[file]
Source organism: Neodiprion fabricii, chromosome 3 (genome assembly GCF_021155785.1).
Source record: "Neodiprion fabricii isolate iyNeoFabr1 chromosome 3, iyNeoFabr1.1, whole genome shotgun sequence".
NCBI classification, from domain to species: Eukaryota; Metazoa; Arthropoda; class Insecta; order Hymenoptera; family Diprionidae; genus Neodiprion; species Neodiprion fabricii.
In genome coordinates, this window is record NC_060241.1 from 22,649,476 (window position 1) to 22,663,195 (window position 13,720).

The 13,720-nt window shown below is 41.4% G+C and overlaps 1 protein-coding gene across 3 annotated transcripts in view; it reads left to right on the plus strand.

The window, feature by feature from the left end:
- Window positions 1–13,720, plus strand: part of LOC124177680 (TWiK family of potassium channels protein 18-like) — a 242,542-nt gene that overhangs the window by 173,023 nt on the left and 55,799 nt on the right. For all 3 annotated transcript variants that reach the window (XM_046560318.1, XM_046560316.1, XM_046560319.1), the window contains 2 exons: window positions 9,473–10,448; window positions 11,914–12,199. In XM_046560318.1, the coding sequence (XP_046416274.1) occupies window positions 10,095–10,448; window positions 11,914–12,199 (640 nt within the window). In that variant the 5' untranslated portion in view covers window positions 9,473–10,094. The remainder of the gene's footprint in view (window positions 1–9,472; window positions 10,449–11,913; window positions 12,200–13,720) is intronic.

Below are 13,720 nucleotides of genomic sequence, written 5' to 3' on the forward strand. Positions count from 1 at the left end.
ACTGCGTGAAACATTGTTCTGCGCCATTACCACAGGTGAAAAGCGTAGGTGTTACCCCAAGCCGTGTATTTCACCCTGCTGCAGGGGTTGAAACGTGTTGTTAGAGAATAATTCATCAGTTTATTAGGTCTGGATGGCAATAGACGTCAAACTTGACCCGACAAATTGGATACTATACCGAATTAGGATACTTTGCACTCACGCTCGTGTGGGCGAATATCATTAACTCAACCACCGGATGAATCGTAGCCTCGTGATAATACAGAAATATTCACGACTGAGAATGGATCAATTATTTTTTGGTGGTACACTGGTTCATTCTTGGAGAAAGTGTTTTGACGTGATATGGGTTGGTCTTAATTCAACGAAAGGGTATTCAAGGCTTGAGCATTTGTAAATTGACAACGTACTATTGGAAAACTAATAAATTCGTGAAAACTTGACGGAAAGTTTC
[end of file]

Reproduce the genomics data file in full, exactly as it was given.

Source organism: Neodiprion fabricii, chromosome 3 (genome assembly GCF_021155785.1).
Source record: "Neodiprion fabricii isolate iyNeoFabr1 chromosome 3, iyNeoFabr1.1, whole genome shotgun sequence".
NCBI classification, from domain to species: Eukaryota; Metazoa; Arthropoda; class Insecta; order Hymenoptera; family Diprionidae; genus Neodiprion; species Neodiprion fabricii.
In genome coordinates, this window is record NC_060241.1 from 22,649,476 (window position 1) to 22,663,195 (window position 13,720).

The 13,720-nt window shown below is 41.4% G+C and overlaps 1 protein-coding gene across 3 annotated transcripts in view; it reads left to right on the plus strand.

The window, feature by feature from the left end:
- Window positions 1–13,720, plus strand: part of LOC124177680 (TWiK family of potassium channels protein 18-like) — a 242,542-nt gene that overhangs the window by 173,023 nt on the left and 55,799 nt on the right. For all 3 annotated transcript variants that reach the window (XM_046560318.1, XM_046560316.1, XM_046560319.1), the window contains 2 exons: window positions 9,473–10,448; window positions 11,914–12,199. In XM_046560318.1, the coding sequence (XP_046416274.1) occupies window positions 10,095–10,448; window positions 11,914–12,199 (640 nt within the window). In that variant the 5' untranslated portion in view covers window positions 9,473–10,094. The remainder of the gene's footprint in view (window positions 1–9,472; window positions 10,449–11,913; window positions 12,200–13,720) is intronic.

Below are 13,720 nucleotides of genomic sequence, written 5' to 3' on the forward strand. Positions count from 1 at the left end.
ACTGCGTGAAACATTGTTCTGCGCCATTACCACAGGTGAAAAGCGTAGGTGTTACCCCAAGCCGTGTATTTCACCCTGCTGCAGGGGTTGAAACGTGTTGTTAGAGAATAATTCATCAGTTTATTAGGTCTGGATGGCAATAGACGTCAAACTTGACCCGACAAATTGGATACTATACCGAATTAGGATACTTTGCACTCACGCTCGTGTGGGCGAATATCATTAACTCAACCACCGGATGAATCGTAGCCTCGTGATAATACAGAAATATTCACGACTGAGAATGGATCAATTATTTTTTGGTGGTACACTGGTTCATTCTTGGAGAAAGTGTTTTGACGTGATATGGGTTGGTCTTAATTCAACGAAAGGGTATTCAAGGCTTGAGCATTTGTAAATTGACAACGTACTATTGGAAAACTAATAAATTCGTGAAAACTTGACGGAAAGTTTC